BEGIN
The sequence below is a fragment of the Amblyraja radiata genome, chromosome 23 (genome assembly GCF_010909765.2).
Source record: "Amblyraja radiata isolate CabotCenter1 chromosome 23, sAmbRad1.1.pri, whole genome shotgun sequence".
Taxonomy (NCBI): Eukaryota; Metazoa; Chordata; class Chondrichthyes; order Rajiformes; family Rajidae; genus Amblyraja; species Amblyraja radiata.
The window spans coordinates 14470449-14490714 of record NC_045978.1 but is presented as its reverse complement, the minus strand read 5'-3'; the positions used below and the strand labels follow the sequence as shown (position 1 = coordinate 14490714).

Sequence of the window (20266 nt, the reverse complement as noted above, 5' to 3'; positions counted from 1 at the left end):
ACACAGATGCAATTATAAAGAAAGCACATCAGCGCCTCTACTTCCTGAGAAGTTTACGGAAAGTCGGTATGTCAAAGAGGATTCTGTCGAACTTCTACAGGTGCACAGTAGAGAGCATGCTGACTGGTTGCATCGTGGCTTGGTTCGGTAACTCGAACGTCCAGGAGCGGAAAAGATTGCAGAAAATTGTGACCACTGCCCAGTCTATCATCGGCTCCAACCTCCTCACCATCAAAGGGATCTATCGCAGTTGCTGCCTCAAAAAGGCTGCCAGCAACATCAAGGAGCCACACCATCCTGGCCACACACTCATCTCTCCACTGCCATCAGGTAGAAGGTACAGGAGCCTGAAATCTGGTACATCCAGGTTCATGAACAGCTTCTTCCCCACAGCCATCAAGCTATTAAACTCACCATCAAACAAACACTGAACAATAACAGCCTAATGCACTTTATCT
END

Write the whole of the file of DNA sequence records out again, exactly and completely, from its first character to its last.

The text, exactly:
The sequence below is a fragment of the Amblyraja radiata genome, chromosome 23 (genome assembly GCF_010909765.2).
Source record: "Amblyraja radiata isolate CabotCenter1 chromosome 23, sAmbRad1.1.pri, whole genome shotgun sequence".
Taxonomy (NCBI): Eukaryota; Metazoa; Chordata; class Chondrichthyes; order Rajiformes; family Rajidae; genus Amblyraja; species Amblyraja radiata.
The window spans coordinates 14470449-14490714 of record NC_045978.1 but is presented as its reverse complement, the minus strand read 5'-3'; the positions used below and the strand labels follow the sequence as shown (position 1 = coordinate 14490714).

Sequence of the window (20266 nt, the reverse complement as noted above, 5' to 3'; positions counted from 1 at the left end):
ACACAGATGCAATTATAAAGAAAGCACATCAGCGCCTCTACTTCCTGAGAAGTTTACGGAAAGTCGGTATGTCAAAGAGGATTCTGTCGAACTTCTACAGGTGCACAGTAGAGAGCATGCTGACTGGTTGCATCGTGGCTTGGTTCGGTAACTCGAACGTCCAGGAGCGGAAAAGATTGCAGAAAATTGTGACCACTGCCCAGTCTATCATCGGCTCCAACCTCCTCACCATCAAAGGGATCTATCGCAGTTGCTGCCTCAAAAAGGCTGCCAGCAACATCAAGGAGCCACACCATCCTGGCCACACACTCATCTCTCCACTGCCATCAGGTAGAAGGTACAGGAGCCTGAAATCTGGTACATCCAGGTTCATGAACAGCTTCTTCCCCACAGCCATCAAGCTATTAAACTCACCATCAAACAAACACTGAACAATAACAGCCTAATGCACTTTATCT